• In the 1990s, new immigration and immigrant fertility accounted for most of the 33-million increase in the U.S. population. Census Bureau data from 2002 indicate that the more than 1.5 million legal and illegal immigrants who settle in the country each year along with 750,000 yearly births to immigrants are equal to 87 percent of the annual increase in the U.S. population.

• Contrary to the common perception, about half the country’s immigrants now live in the nation’s suburbs. The pull of the suburbs is even greater in the second generation. Of the children of immigrants who have settled down and purchased a home, only 24 percent have done so in the nation’s central cities.

• The suburbanization of immigrants and their children is a welcomed sign of integration. But it also means that they contribute to sprawl just like other Americans.

In short, Smart Growth efforts to slow or stop the increase in per capita land use are being negated by population growth. Immigration-driven population growth, in effect, is “out-smarting” Smart Growth initiatives by forcing continued rural land destruction.

What makes this study different from most of the research on sprawl is its focus on the destruction of undeveloped rural land. While concern over the loss of rural land is one of the central issues driving the public’s desire to reduce sprawl, most studies in this field and most anti-sprawl organizations have not focused on this problem. Instead, they have evaluated the density of new development or the employment of various urban planning techniques. This is true even of organizations and researchers with an environmental orientation. While such studies are valid for analyzing various aspects of sprawl, they fail as measures for conservation goals; their approach has the distinct disadvantage of making the actual loss of agricultural land and natural habitat largely irrelevant because all of the emphasis is on the quality of the planning or the density in the new development. By examining the actual loss of undeveloped rural land, this study avoids this problem.

Why Americans Hate Sprawl

Sprawl was once something that only a few environmentalists worried about, but in recent years it has become one of the hottest topics in local, state, and national politics. Americans are increasingly concerned about worsening traffic, longer commutes, the loss of open spaces near residential areas, increasing congestion, and the environmental impact of ever-expanding development. Such concerns seem justified as, between just 1982 and 1997, America converted approximately 25 million acres (39,000 square miles) of rural land — forests, rangeland, pastures, cropland, and wetlands — to developed land: that is, subdivisions, freeways, factories, strip malls, airports, and the like. If losses on such an enormous scale are allowed to continue, it seems very likely that sprawl will continue to be an increasingly important political concern into the foreseeable future.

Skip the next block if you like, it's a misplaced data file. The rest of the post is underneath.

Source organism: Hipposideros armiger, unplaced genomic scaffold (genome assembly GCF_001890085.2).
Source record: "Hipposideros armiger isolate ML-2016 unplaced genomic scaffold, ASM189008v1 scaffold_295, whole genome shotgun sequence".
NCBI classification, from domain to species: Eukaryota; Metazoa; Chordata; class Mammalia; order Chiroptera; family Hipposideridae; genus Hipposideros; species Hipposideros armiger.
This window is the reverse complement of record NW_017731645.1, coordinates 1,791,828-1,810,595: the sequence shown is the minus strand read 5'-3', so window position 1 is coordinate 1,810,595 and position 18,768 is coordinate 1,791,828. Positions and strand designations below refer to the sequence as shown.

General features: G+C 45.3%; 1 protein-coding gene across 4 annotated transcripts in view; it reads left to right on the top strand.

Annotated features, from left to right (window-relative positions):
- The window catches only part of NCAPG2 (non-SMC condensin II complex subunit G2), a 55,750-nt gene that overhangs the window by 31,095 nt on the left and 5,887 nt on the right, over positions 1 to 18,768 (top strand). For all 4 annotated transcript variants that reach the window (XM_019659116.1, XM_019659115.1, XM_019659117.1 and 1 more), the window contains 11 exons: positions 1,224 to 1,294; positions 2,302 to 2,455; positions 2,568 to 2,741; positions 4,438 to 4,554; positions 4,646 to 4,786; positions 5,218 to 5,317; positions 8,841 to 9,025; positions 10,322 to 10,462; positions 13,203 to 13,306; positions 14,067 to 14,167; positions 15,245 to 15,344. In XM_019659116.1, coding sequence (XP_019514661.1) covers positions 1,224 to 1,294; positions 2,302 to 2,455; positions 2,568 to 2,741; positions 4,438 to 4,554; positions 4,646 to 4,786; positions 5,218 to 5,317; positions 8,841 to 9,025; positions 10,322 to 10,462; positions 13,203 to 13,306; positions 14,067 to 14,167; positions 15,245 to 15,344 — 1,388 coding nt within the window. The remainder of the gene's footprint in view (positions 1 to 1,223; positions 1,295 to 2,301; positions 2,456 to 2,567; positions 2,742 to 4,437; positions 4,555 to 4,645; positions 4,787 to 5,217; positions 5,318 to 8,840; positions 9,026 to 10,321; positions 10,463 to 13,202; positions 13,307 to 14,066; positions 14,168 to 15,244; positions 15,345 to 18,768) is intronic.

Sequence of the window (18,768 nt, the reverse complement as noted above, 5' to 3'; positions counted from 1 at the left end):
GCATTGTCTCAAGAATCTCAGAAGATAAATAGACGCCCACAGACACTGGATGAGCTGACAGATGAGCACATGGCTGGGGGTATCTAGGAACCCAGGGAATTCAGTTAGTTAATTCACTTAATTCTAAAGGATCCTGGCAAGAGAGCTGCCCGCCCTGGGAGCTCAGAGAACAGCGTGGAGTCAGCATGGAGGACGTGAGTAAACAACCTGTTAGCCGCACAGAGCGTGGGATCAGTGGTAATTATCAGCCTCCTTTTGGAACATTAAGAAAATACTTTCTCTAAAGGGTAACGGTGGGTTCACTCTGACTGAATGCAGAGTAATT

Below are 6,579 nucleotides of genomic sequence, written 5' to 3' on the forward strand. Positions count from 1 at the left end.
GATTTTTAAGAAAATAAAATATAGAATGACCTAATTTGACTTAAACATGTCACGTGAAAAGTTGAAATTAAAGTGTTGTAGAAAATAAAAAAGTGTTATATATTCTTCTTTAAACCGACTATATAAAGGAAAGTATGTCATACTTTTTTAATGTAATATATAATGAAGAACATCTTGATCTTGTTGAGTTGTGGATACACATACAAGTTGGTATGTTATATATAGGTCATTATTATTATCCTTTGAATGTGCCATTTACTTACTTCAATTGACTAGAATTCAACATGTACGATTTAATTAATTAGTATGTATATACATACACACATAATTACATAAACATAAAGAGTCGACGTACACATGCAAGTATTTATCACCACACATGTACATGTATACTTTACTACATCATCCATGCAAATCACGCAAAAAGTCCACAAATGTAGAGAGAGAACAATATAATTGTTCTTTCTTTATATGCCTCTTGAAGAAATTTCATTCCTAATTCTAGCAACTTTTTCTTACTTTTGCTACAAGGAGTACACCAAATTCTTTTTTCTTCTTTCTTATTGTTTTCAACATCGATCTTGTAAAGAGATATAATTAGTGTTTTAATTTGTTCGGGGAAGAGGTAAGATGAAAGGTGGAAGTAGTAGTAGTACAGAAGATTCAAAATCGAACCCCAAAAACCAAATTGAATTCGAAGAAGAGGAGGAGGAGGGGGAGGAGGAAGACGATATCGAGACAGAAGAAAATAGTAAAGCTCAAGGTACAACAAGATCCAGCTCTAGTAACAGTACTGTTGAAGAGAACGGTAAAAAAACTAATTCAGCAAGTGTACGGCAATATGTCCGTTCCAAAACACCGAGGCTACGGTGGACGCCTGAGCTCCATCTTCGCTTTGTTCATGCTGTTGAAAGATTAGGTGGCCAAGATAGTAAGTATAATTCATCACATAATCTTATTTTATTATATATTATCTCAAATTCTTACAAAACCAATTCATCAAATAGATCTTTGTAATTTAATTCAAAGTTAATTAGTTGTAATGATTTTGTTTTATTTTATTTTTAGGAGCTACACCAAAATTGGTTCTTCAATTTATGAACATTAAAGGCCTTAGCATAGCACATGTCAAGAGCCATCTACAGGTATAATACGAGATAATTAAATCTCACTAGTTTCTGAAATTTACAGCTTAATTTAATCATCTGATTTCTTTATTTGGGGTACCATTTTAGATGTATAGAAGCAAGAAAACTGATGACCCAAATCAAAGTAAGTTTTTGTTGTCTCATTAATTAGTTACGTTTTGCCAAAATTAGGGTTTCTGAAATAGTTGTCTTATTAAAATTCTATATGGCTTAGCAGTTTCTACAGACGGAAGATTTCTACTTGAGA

Data Sources and Analysis

Data Sources. This study relies on two sources of data to measure sprawl. The Natural Resources Conservation Service (NRCS), which is part of the U.S. Department of Agriculture, conducts complete inventories every five years of the nation’s non-federal land in every state but Alaska. Developed land is defined as any built-up tract of land of at least 0.25 acres or transportation infrastructure, such as roads and railroads, outside of these built-up areas. Although we focus on the NRCS data, we also perform a separate analysis on the expansion of urbanized area in the nation’s 100 largest urban areas between 1970 and 1990. The Census Bureau defines urbanized land as contiguous populated areas, including a city’s urban core and its suburbs, with a population density of more than 1,000 per square mile.